Since we’re in the clinic, it is necessary for us to give exceptions their place. The single appearance of an elementary phenomenon could be enough for us to take it as a psychotic symptom. But this depends upon its possible repetition. When we say symptom, repetition is always found on the horizon.
Now we can understand what Lacan called the “et cetera” of the symptom. A symptom is destined to repeat itself, it takes all its clinical significance from this contrast with the flash and surprise of the three other formations.
Lacan talked about surprise as a structural trait of the unconscious. The symptom as “et cetera” is the opposite of surprise. When we say, “That’s him all right” or “That’s just like her,” that’s the “et cetera” of someone. A person’s symptom is his or her true identity. Lacan said that the symptom of certain persons could be the most real thing they possess. This illuminates for us how the symptom is associated with the real.
The hypothesis of the symptom as real is to be understood in opposition to the symptom not as symbolic or imaginary, but as real, and precisely by reason of its repetition, as repetition. In his doctrine of the logical modalities, Lacan placed the symptom very precisely at the level of the necessary: the symptom doesn’t stop writing itself.
It seems that in advancing step by step, I have succeeded in tying together several points that we’re all familiar with, but I have also separated others for want of any clear and logical reason to inscribe them in the same perspective. We’re going to proceed by a short-circuit. Half the fun of taking things step by step is to go back afterwards and check by means of a short circuit to see if everything holds together.
Before recognizing in the symptom a wanting-to-say, we could consider it, at the very least, as an articulation of signifiers, possibly without any meaning. That is, as knowledge, a knowledge that doesn’t stop being written. That’s the short circuit: it could be that the symptom, thus defined, is for the analyst knowledge in the real.
To refer to a knowledge in the real is the privilege of science. Thus at the level of the symptom, we could have in psychoanalysis the equivalent of what is proper to science. Does this mean that with the symptom, psychoanalysis becomes able to compete with science? In this short circuit, some will recognize the echo of a vast problematic of Lacan’s that appears in various places and with different answers.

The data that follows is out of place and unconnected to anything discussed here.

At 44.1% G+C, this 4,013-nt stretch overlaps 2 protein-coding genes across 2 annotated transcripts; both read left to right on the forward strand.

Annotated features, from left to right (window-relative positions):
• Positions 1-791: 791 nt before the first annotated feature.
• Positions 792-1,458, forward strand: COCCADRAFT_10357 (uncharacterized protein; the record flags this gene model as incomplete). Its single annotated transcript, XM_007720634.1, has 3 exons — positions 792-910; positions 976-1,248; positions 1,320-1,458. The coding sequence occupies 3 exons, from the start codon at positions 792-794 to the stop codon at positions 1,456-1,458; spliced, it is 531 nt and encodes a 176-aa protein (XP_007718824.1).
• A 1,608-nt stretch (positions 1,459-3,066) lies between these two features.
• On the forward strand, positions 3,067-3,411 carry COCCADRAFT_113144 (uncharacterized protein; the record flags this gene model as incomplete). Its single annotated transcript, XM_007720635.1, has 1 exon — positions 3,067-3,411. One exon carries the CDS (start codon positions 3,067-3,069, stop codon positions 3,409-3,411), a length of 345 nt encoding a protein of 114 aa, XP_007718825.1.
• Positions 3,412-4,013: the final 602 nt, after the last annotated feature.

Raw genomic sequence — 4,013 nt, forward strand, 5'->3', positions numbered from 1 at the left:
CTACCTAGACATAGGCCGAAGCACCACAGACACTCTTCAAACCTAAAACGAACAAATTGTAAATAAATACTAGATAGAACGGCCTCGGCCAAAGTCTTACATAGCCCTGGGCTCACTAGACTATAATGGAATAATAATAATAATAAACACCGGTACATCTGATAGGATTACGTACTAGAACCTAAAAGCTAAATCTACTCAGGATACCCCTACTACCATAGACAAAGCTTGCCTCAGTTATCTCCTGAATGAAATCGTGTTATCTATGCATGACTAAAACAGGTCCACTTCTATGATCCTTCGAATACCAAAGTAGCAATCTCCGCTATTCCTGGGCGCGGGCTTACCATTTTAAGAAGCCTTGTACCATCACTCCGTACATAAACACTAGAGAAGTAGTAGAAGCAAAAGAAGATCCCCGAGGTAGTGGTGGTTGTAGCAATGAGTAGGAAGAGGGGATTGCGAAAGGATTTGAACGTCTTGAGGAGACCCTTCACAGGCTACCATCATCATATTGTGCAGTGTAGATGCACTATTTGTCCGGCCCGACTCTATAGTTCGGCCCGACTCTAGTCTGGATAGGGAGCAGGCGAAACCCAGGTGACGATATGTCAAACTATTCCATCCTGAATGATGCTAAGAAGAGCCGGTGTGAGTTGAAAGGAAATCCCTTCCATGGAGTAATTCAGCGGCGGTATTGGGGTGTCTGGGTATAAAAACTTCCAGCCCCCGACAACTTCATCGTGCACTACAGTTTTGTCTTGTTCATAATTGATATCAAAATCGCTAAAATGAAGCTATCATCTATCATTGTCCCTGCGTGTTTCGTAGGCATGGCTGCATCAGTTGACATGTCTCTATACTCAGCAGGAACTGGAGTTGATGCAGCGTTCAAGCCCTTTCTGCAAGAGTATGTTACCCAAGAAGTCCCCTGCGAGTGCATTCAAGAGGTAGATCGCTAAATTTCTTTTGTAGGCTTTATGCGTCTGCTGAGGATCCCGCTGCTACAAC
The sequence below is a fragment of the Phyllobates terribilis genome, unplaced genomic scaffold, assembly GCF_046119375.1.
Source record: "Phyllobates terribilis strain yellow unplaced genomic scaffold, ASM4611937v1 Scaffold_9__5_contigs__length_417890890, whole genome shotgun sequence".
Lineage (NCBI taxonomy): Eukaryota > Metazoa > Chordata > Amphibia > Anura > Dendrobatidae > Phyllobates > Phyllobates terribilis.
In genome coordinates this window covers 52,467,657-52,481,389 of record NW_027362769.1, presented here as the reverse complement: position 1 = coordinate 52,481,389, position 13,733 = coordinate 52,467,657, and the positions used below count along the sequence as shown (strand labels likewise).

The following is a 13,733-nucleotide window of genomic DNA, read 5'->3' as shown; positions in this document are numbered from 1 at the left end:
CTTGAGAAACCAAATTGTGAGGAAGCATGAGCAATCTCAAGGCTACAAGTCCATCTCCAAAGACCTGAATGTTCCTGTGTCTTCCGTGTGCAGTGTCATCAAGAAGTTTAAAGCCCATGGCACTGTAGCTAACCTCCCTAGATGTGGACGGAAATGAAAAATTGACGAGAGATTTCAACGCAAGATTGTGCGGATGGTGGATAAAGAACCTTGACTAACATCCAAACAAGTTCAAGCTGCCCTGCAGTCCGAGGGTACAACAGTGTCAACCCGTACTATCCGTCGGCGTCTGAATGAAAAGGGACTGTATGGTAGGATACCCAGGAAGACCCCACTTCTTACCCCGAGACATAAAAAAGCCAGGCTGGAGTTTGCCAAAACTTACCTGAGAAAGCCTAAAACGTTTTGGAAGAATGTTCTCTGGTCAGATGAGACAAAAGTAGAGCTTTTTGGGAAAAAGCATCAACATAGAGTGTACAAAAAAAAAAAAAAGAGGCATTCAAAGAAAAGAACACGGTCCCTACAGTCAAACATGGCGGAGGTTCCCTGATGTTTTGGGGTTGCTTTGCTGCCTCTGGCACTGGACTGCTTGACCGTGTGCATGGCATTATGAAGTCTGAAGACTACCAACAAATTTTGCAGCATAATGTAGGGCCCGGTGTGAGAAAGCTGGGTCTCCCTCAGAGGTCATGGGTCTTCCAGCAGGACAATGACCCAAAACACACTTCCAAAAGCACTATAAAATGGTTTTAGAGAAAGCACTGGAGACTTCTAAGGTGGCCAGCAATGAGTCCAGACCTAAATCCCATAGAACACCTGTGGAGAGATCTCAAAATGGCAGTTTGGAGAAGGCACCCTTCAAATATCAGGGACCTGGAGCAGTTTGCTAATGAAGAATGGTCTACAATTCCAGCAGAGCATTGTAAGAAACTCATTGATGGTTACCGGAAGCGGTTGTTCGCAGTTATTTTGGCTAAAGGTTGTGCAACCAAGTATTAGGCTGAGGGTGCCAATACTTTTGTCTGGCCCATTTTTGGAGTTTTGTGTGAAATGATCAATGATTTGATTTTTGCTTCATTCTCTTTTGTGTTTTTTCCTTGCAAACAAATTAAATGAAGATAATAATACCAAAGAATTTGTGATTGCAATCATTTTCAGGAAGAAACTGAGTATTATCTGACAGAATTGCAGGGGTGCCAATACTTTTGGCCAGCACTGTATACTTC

Let’s try it Freud’s way for a moment. In Freud, the symptom is found to be essentially attached to Wiederholungszwang, to the repetition compulsion. I refer you to chapter ten of Inhibitions, Symptoms and Anxiety, where Freud points out that the symptom implies a fixation and that the fixating factor resides in der Wiederholungszwang des unbewussten Es, in the unconscious id’s compulsion to repeat. Attached to the symptom, as the essence (âme) of the symptom, the constancy of the drive, what Freud calls the demand of the drive, Triebesanspruch, already anticipates in a certain way the Lacanian conceptualization of the drive in the modality of demand.
This allows us finally to understand why Lacan was so preoccupied with thinking about the symptom, science, and knowledge in the real. The question is, in what sense is the symptom knowledge in the real?
The idea of the symptom as knowledge in the real makes us understand why Lacan raised the problematic of belief in the symptom. Lacan never wrote a paper on belief in the symptom, but he once developed this theme on a specific occasion. Why? Because belief is the opposite of knowledge, at least according to the logician Hintikka in the very title of his work, Belief and Knowledge. The symptom isn’t exactly knowledge in the real because it implies an element of belief. But the problematic of belief in the symptom can’t be understood without being linked to that of knowledge in the real.